Classic Final: A pair of superbly worked second-half tries secured South Africa a sixth title at the World Rugby Classic at the North Field on Saturday night. Tonderai Chavhanga and JP Nel struck the decisive blows that separated the two sides to hand South Africa a deserved 14-0 victory over Argentina. It was the Springboks first title at the Classic since they beat the Pumas 14-7 in another similarly hard-fought win three years ago. Mark Wood, the South Africa coach, has been involved in five of those successes, either as a player or coach, and praised his side for exploiting a tired-looking Argentina down the final straight.
“Argentina were defending a lot, getting tired, and one or two gaps opened up and our guys picked those out and capitalised on them,” Wood said. “You have to seize the moment when you get it because Argentina are abrasive and it was a great final. We always thought we could win it as we’re a professional team and I would never bring a team here that I didn’t think could win.”
Wood believed it actually benefited his side playing into the wind in the second half after a cagey opening stanza. “It was a very tough first half and a lot of times when you’re playing with the wind, people tend to think the wind will do the job for you,” he added. “That’s not the case; you actually battle more against the wind and it’s actually easier because you’re not going to knock-on and your whole mindset changes. The boys dug deep and the defence won the game, really.”
South Africa broke the deadlock in the 51st minute on the counter when Egon Seconds picked the ball up deep inside his own half and drove at the Argentina defence before releasing Chavhanga with an inviting chip and chase. The South Africa wing then booted the ball farther towards the try line before scooping it up to score, with fly half Monty Dumond kicking the extra points. Chavhanga’s try seemed to open the game up, and, soon after, the Springboks doubled their lead after carving through the Argentina defence with lock JP Nell supplying the finishing touches to a free-flowing passing move. Dumond stepped up to kick his second conversion and tie up his team’s title triumph.
Having just a day’s rest after dismantling New Zealand 40-14 in the semi-finals might have explained Argentina’s second-half fatigue, but Rodolfo Ventura, the team’s manager, refused to make excuses.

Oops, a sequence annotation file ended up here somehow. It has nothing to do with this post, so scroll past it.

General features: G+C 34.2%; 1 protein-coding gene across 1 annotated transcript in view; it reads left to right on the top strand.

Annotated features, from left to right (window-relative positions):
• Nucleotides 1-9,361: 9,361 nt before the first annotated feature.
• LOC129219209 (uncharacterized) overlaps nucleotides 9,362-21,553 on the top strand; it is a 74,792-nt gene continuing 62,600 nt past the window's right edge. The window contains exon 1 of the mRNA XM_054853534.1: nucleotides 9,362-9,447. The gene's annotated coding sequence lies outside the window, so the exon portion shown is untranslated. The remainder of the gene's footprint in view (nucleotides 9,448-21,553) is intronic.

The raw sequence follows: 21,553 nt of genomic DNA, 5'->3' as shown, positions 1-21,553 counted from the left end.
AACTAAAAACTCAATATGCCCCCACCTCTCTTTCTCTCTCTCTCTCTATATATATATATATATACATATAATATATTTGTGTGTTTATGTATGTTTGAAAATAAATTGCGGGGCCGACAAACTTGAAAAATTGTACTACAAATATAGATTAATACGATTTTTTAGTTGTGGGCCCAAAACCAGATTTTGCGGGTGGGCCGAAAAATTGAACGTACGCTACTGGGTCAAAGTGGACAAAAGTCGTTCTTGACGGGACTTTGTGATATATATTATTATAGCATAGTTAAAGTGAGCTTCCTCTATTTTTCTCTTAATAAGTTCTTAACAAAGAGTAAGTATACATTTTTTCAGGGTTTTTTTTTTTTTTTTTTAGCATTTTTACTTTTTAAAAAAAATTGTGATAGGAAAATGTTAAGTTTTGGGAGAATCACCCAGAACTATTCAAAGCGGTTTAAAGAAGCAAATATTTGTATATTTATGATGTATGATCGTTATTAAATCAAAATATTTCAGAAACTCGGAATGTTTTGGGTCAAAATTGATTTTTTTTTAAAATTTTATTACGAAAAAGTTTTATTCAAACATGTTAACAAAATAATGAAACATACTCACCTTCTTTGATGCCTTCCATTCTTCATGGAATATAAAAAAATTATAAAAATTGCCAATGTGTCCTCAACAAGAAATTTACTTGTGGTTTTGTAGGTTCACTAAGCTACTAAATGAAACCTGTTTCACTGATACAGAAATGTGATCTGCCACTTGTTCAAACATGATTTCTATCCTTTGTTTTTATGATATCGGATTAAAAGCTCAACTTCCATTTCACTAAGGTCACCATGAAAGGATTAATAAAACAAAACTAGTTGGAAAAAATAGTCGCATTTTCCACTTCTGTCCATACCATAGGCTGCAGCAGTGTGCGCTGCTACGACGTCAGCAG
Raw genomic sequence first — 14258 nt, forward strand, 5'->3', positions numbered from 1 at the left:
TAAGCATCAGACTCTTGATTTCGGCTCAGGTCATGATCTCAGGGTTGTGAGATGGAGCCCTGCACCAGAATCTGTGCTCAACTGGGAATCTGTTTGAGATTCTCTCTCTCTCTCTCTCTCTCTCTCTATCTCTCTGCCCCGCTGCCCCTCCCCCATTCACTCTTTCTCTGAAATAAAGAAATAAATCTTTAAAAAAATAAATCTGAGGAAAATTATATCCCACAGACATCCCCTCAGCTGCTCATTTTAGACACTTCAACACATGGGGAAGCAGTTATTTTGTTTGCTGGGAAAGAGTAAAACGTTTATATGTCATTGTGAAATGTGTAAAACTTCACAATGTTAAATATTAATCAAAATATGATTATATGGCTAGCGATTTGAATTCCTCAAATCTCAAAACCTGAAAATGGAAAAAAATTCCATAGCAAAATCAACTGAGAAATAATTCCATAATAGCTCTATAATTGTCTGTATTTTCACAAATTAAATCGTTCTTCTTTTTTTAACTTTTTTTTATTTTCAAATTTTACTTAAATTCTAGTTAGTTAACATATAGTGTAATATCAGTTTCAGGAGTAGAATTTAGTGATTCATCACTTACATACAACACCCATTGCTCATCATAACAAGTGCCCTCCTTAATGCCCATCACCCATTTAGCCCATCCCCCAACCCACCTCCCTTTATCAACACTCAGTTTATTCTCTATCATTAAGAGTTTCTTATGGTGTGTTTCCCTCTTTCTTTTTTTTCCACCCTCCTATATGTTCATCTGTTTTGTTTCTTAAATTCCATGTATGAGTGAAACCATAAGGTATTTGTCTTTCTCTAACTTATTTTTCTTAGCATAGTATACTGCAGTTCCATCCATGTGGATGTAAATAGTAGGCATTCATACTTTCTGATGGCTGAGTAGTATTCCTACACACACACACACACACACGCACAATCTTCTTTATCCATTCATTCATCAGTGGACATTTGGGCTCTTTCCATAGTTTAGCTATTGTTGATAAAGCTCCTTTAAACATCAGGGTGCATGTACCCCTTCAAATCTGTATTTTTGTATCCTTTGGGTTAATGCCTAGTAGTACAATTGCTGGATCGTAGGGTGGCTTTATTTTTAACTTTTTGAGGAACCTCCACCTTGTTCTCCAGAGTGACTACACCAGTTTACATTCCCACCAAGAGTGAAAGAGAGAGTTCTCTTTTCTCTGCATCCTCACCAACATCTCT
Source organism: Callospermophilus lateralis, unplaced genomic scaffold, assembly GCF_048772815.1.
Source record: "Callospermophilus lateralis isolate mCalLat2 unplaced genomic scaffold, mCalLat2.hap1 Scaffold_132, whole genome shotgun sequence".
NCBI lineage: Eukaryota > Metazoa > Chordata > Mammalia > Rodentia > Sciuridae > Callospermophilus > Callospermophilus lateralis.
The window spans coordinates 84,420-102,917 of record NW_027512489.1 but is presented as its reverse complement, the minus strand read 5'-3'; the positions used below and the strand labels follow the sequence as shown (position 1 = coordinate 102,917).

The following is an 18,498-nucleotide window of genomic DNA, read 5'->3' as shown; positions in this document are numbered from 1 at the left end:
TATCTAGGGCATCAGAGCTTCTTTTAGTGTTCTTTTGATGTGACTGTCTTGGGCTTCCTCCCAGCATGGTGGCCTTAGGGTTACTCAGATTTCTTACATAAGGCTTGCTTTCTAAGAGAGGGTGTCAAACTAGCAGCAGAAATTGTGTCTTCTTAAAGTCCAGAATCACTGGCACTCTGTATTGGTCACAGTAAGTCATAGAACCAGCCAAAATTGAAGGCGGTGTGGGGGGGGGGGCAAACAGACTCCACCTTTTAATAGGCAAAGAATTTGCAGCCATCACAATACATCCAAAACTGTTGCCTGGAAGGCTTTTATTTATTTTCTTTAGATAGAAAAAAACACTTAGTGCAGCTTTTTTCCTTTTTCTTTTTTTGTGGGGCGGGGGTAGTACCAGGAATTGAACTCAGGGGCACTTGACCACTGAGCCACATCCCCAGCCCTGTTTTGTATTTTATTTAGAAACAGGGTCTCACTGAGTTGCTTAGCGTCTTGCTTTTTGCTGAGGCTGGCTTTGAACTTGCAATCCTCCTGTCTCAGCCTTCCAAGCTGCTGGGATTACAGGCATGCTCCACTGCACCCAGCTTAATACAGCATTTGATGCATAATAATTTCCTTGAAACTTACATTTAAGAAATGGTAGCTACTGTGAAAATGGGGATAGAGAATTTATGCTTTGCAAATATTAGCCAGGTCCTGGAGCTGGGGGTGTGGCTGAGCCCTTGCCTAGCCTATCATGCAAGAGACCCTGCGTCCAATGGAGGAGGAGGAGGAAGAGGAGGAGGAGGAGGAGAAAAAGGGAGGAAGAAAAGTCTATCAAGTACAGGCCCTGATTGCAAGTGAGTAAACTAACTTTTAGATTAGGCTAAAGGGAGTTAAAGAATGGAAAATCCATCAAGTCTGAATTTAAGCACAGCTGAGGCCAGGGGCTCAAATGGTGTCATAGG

“South Africa were a very strong team and they hit us physically,” said Ventura, whose said were chasing their third title after winning in 1999 and 2011. “Perhaps they knew we didn’t have enough time to recover [from the semi-finals]. There’s no excuse from us, though, and South Africa did very well and deserved the championship. “They took advantage of their only two opportunities and that’s important when you’re in a final.”
Plate Final: Jonathan Chassaing held his nerve to slot a straight forward penalty in the dying moments of extra time to see France clinch a pulsating Plate final in the World Rugby Classic. Despite sheeting rain and filthy playing conditions on Saturday evening Les Bleus and a brave Canadian side showed huge enterprise and commitment during a titanic battle that see-sawed over 70 minutes of gruelling action. It was the French who started the stronger, playing into a strong head wind, as they set up camp in the Canadian 22. They reaped their reward after just five minutes of intense pressure and desperate Canadian defence when Goderzi Shvelidze piled over from close range to give the French the lead. The conversion was duly added to make it 7-0, but Canada stormed back from the kick-off to launch attack after attack of their own.
Robin McDowell made the most of a loose pass as the ball was spread wide and cantered between defenders to score under the posts, to ensure the scores were tied. Back came France again to retake the lead moments later when some nifty handling down the blind side sent Regis Senier over in the corner. The ding dong contest took another twist just before half-time after some excellent work from James Buchanan set up a great attacking opportunity for the Canadians. From the resulting line-out a lovely little chip and chase was gathered by Morgan Finley to bring the scores level 12-12 at half-time. The rain continued to lash down for the second half making a slippery ball difficult to handle and the breakdown a messy affair. But it did nothing to dampen the energy of the players who emptied the tank in an increasingly bruising encounter.
Despite their courageous efforts the sides could only muster a penalty a piece in the second half — the Canadian’s from the boot of McDowell coming with one of the last kicks of normal time. The penalty sent the tiring sets of players towards a further two gruelling halves of five minutes, with neither prepared to take a back seat. While Canada spent much of the extra time period repelling French attacks, their superb defence held firm.
It was therefore left to Chassaing to provide the stake through Canadian hearts when he stepped up to slot home a penalty from in front of the posts with just a couple of minutes to play. The Canadians launched one last surge towards the French line, but France just about held on to claim the spoils of a thoroughly absorbing and exciting Plate Final 18-15.